New Mexico Attorney General Hector Balderas took credit Friday for the ruling that targets New Mexico’s oil and gas industry.

    “Attorney General Hector Balderas announced today to that (sic) he and California Attorney General Xavier Becerra secured a preliminary injunction against President Trump and Department of Interior Secretary Ryan Zinke, blocking their attempt to suspend the rule and forcing Zinke to implement the Bureau of Land Management’s methane rule,” Balderas’s office said in a press release Friday.

  • Letters to the Editor

    Students know better
    than anyone horrors of situation


    Dear Editor,

    I admire the stance that students in Florida have taken, after the latest horrific school shooting. These events are largely due to the careless distribution of military weapons to too many people. The students know better than anyone, the horror and absurdity of the current situation.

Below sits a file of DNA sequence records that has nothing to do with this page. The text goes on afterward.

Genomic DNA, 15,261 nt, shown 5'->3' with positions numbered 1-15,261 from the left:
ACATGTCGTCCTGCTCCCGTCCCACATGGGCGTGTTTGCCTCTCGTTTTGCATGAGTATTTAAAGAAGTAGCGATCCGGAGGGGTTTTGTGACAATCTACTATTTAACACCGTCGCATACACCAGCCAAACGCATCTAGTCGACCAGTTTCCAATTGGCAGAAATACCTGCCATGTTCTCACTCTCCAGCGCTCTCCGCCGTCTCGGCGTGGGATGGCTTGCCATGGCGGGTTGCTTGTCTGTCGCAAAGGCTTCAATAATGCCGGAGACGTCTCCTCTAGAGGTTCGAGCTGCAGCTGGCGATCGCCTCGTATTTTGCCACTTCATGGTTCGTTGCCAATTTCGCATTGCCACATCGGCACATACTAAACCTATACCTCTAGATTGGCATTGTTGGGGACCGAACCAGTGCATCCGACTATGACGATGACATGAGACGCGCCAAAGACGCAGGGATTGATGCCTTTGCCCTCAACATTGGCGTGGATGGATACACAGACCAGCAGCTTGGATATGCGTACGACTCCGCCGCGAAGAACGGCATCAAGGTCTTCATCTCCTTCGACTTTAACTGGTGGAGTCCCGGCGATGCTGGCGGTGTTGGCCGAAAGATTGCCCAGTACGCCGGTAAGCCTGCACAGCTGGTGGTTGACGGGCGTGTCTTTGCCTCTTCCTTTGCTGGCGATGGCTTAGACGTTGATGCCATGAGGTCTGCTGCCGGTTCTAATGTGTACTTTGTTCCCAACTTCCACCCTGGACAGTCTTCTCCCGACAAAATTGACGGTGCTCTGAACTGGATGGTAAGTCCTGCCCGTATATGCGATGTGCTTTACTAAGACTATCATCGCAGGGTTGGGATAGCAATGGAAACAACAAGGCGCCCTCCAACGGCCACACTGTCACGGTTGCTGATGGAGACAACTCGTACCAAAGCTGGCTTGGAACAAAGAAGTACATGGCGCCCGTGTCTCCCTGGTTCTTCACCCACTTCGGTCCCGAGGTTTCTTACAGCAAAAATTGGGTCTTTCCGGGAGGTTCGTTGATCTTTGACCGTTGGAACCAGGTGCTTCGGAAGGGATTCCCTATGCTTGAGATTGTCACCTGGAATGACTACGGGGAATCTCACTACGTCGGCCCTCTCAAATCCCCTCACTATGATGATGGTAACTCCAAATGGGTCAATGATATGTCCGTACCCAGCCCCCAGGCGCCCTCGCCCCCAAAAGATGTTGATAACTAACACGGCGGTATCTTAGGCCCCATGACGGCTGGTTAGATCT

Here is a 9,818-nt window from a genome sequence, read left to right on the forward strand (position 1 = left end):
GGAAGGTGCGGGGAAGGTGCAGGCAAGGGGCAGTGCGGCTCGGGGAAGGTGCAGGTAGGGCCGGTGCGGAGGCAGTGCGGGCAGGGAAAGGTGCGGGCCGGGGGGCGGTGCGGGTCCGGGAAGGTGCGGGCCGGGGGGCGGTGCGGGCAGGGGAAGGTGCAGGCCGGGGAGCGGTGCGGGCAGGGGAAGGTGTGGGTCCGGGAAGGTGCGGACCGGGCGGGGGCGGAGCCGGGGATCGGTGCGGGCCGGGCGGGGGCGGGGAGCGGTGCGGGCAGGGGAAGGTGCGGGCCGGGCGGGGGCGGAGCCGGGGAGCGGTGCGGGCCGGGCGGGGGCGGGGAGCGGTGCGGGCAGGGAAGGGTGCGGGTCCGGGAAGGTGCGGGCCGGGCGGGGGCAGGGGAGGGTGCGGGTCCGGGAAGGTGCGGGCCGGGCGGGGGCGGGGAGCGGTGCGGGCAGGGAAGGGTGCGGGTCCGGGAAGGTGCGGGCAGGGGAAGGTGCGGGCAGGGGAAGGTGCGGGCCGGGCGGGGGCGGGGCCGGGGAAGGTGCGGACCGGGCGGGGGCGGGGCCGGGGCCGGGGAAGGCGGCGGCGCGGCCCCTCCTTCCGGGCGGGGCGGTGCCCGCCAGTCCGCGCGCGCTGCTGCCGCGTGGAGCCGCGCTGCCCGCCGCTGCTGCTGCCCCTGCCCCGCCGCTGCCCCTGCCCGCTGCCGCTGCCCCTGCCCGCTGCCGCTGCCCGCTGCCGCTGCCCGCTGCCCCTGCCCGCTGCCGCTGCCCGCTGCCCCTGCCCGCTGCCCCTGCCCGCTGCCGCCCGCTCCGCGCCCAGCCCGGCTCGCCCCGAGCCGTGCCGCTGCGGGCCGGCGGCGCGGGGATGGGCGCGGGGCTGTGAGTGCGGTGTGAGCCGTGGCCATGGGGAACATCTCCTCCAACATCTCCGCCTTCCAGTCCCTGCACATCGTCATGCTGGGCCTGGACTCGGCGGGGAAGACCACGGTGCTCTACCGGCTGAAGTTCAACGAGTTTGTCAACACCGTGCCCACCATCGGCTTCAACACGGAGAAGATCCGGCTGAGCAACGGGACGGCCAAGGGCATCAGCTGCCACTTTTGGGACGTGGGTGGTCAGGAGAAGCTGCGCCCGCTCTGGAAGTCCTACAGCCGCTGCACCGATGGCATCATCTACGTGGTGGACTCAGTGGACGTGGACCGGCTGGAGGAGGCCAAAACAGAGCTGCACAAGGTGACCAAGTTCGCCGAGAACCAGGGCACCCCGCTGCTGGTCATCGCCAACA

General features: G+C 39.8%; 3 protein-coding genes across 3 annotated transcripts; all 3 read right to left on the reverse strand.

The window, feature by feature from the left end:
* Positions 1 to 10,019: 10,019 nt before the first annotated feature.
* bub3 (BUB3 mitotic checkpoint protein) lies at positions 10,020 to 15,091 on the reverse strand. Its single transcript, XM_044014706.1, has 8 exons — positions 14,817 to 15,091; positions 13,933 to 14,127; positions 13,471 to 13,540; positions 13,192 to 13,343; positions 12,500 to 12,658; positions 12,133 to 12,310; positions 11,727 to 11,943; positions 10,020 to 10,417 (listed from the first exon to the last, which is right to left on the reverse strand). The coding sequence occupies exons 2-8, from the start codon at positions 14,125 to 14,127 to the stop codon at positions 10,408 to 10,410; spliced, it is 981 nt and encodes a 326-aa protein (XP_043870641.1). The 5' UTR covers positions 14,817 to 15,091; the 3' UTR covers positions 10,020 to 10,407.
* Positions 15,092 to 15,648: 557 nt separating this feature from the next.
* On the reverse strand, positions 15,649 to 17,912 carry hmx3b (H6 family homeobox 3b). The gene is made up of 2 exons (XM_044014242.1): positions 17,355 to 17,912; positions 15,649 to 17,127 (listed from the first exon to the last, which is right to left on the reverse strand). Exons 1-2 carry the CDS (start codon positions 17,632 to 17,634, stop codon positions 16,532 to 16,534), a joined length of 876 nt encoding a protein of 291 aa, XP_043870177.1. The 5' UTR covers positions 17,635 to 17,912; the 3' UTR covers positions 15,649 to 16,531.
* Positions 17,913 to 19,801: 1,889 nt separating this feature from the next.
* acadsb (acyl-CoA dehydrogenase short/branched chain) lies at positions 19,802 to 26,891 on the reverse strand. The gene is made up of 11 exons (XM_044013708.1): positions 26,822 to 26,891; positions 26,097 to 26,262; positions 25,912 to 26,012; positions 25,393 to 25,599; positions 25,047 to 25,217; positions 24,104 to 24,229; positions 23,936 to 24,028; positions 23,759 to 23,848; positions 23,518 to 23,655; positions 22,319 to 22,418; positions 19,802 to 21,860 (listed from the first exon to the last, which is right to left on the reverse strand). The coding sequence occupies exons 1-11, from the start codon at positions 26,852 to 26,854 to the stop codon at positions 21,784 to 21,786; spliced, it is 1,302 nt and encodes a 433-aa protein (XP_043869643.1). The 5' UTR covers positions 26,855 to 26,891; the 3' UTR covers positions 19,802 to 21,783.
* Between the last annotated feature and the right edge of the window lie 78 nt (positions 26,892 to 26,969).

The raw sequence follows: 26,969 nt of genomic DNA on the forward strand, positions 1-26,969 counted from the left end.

These students are not just “kids.”  Many are mature young adults with skills beyond those of many older citizens. They appear to be less childish than many of our country’s leaders.  

    I hope that they will succeed in their passionate quest, including the March 24 national demonstration. It gives me great comfort to know that these bright young people will be voting in upcoming elections, and serving as leaders in the near future.

    John W. Clough

    Los Alamos


  • Hobbs residents rally to keep Ten Commandments at City Hall

    HOBBS (AP) — Some residents in southeastern New Mexico are opposing calls from civil liberties advocates to remove a Ten Commandments monument from public property.

    The residents, citing religious concerns, crowded a commissioners' meeting this week in Hobbs to speak out against another group's effort to take down the monument, the Hobbs News-Sun reports.